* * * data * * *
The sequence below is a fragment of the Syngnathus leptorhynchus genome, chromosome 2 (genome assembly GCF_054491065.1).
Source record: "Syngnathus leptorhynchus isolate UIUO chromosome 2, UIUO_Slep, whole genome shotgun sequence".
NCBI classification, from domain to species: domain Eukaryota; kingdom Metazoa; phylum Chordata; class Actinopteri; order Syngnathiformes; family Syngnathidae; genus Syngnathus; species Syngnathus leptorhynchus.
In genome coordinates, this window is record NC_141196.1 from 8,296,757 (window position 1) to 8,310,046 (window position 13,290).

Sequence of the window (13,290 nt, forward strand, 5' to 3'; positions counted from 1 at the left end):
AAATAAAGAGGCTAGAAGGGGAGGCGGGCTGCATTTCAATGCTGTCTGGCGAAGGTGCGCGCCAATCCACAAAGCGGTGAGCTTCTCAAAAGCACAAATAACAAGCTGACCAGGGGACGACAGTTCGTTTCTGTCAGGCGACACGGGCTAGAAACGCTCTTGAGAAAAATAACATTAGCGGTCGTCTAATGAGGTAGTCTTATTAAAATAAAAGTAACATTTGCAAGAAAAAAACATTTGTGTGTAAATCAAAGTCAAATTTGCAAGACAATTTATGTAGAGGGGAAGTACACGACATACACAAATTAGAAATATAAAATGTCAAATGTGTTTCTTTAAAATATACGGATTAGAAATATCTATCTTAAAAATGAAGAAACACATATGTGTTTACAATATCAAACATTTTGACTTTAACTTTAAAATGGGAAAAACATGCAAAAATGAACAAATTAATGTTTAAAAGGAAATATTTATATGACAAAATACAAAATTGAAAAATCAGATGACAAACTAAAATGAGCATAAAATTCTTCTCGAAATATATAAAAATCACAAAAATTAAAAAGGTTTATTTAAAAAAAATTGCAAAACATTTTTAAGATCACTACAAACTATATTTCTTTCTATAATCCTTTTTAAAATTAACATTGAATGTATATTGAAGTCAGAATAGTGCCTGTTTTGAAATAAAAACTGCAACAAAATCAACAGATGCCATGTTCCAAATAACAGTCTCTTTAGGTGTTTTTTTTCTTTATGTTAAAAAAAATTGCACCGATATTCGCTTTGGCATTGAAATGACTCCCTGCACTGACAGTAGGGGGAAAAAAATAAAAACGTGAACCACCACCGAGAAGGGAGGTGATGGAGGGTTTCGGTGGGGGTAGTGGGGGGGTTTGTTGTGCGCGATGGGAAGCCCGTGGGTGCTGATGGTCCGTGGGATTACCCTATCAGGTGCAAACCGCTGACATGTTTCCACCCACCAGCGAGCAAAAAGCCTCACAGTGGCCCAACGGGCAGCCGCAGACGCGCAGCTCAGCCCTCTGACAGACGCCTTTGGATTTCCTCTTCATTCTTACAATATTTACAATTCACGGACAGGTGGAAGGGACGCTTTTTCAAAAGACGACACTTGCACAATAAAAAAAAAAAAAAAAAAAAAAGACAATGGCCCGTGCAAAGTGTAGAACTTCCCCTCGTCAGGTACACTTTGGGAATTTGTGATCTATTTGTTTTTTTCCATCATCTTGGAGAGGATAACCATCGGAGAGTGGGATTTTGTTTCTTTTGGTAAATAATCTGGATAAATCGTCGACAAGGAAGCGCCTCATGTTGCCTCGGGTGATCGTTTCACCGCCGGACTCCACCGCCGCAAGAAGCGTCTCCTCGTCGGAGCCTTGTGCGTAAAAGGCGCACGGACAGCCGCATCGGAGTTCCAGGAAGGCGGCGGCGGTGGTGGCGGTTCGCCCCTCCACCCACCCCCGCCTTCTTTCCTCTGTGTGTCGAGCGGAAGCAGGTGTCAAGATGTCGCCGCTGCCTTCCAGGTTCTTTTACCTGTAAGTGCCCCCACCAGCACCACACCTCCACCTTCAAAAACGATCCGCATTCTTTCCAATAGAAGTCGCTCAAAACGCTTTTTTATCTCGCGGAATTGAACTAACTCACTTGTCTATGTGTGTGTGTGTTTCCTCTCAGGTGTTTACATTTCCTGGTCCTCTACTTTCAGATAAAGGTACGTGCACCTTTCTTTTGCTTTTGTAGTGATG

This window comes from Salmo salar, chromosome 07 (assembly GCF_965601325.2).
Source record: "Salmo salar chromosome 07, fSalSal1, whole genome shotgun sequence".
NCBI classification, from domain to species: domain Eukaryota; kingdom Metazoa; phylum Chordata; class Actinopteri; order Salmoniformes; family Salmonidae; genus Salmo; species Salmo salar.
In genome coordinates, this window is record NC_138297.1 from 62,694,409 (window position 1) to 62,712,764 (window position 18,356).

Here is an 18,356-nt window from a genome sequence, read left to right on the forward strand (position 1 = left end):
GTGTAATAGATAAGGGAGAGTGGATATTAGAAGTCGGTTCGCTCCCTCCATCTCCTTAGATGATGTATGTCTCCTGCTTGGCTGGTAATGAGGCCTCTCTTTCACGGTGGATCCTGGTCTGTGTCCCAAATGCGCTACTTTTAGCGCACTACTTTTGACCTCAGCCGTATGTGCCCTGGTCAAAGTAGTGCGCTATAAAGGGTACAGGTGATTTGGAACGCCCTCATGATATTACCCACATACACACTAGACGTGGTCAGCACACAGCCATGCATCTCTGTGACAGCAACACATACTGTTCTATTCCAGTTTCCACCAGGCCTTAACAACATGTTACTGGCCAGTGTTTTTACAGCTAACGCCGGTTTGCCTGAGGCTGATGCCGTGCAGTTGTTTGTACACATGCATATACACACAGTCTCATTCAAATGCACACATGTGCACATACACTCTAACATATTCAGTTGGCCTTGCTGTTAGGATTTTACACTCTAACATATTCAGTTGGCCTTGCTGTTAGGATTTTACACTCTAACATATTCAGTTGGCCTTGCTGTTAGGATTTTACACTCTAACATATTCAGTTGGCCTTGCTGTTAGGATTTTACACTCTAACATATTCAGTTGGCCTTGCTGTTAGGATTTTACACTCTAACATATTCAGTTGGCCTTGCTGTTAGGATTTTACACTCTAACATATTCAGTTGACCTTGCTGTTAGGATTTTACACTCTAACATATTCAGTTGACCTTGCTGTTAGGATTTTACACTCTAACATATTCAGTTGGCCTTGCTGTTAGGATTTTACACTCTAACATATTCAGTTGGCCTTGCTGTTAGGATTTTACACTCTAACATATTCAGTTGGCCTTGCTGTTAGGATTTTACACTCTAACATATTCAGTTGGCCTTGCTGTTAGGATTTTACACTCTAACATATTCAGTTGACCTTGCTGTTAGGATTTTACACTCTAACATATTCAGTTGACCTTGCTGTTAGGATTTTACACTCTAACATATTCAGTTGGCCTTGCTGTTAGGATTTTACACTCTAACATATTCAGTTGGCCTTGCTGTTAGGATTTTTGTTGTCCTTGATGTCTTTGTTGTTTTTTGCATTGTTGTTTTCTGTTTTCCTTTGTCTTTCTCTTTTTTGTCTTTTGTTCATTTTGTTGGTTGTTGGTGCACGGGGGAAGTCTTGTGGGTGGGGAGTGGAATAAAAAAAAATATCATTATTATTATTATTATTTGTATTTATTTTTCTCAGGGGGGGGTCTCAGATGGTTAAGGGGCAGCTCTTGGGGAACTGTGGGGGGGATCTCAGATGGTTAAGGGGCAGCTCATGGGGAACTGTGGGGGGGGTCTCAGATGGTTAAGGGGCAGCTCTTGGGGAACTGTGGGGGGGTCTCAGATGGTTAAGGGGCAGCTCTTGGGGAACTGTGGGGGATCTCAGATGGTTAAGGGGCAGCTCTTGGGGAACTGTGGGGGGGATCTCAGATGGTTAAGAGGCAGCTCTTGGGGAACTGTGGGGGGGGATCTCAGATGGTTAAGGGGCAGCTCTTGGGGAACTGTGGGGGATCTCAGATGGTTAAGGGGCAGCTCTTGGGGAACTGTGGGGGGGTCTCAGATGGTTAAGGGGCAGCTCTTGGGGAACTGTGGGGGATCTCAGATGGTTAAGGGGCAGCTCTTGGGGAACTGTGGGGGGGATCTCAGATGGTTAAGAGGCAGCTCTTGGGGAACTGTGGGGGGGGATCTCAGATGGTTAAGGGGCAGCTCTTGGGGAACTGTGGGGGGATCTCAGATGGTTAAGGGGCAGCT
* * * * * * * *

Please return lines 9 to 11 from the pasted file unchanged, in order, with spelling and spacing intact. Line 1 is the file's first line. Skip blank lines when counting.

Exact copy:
NCBI classification, from domain to species: domain Eukaryota; kingdom Metazoa; phylum Chordata; class Actinopteri; order Salmoniformes; family Salmonidae; genus Salmo; species Salmo salar.
In genome coordinates, this window is record NC_138297.1 from 62,694,409 (window position 1) to 62,712,764 (window position 18,356).

Here is an 18,356-nt window from a genome sequence, read left to right on the forward strand (position 1 = left end):